When I was younger, I grappled mightily with the dichotomy between freedom and democracy, between freedom and tolerance.
There’s an uneasy yin-yang relationship, and as much as we’d like to hold them aloft as compatible ideals, conflicts inevitably arise.
With age comes a little more pragmatism, I suppose — a knowledge that ideals are just that, and that the world is a place where diplomacy and compromise are often the only civilized way to bridge a gap between conflicting morals.
Homosexuality is a sin in many people’s eyes. (So, of course, is adultery, divorce, masturbation, birth control and countless other deviations from the perceived norm.)
It’s not up to me to make you think otherwise. If you think this particular form of intimacy between people is somehow an abomination and a threat to world order, I doubt I could talk you down.
But I can tell you to stop propagating this belief in such a way as to potentially cause harm toward innocent people.
I can tell you that despite what you may think, gays and lesbians don’t have an agenda to recruit children, or take over the world. And even if they did take over the world, most of us would probably dress better.
I can tell you that homosexuality is as innate as any other carnal thirst, and that homosexuality is no more akin to pedophilia than heterosexuality is.
I know this not because I’m homosexual, but because I haven’t had my head in the sand all my life. I know it because I try not to let petty bigotry infect my brain.
I know it because I interact with homosexuals on a daily basis, friends and family, and their sexual persuasion is as irrelevant as what they had for breakfast that morning.
And that is why I am not only angry about the passage of a new law in Uganda that cracks down hard on homosexuality — I am outraged by it.
I am outraged not simply because a small African nation has taken such a huge leap backwards in human rights.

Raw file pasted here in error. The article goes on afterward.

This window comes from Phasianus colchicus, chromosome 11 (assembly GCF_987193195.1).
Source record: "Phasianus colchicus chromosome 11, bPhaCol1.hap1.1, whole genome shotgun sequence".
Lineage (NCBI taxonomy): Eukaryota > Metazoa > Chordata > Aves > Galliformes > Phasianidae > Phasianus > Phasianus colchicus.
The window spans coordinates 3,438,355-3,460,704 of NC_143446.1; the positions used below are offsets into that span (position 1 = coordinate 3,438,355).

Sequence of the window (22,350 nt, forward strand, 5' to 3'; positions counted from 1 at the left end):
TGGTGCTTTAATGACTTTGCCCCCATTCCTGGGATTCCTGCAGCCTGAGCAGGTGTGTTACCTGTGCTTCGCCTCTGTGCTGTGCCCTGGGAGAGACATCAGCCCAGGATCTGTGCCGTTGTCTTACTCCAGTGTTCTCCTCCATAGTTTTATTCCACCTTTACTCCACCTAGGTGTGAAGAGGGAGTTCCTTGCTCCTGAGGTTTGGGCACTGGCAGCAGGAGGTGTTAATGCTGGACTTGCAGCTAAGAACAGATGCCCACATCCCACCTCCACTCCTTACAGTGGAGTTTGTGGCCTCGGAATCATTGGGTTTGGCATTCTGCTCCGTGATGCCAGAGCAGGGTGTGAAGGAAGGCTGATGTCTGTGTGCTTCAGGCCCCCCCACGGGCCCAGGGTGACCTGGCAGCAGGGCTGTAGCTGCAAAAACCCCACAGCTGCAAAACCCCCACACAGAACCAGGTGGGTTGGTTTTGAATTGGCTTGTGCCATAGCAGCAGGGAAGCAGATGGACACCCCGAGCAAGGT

Amnesty International says homosexuality is a crime in 38 of 54 African countries, and there are equal and worse acts of intolerance going on in this world against all sorts of victims.
What’s truly disturbing is that the Uganda law was promoted and fueled in large part by a cabal of North American bigots, people who were so frustrated with the growing acceptance of gays in their own countries that they had to export their hatred abroad.
A few years ago, U.S. conversion therapist Richard A. Cohen wrote that “homosexuals are at least 12 times more likely to molest children than heterosexuals.” That and other outrageous fabrications became briefing notes for Ugandan politicians.
Fundamentalist foot soldiers such as Scott Lively, Rick Warren, James Inhofe and John Ashcroft also brought their twisted doctrines to Uganda, and helped shape its public policy.
Adding her own voice to this pilgrimage of hate, REAL Women of Canada vice-president Gwendolyn Landolt condemned Foreign Affairs Minister John Baird last year for even daring to speak out against such draconian laws.
Baird “argues that homosexual rights are a ‘Canadian value,’” she wrote, “but this applies only to himself and his fellow activists and the left-wing elitists. These are not conservative values.”
In making her statement, Landolt implicitly endorsed the bullying, beating and murder of gays. For that is what legislated discrimination fuels, as sure as night becomes day.
It takes no small measure of patience to tolerate these medieval sermons from the fire and brimstone brigade.
But when actions can be directly linked to travesties like that in Uganda, I believe a line has been crossed.
If the Dantesque tortures of hell truly existed, I can only imagine there’d be a circle reserved for those who export such hate to vulnerable nations.
Peter Jackson is The Telegram’s
commentary editor. Email: email@example.com.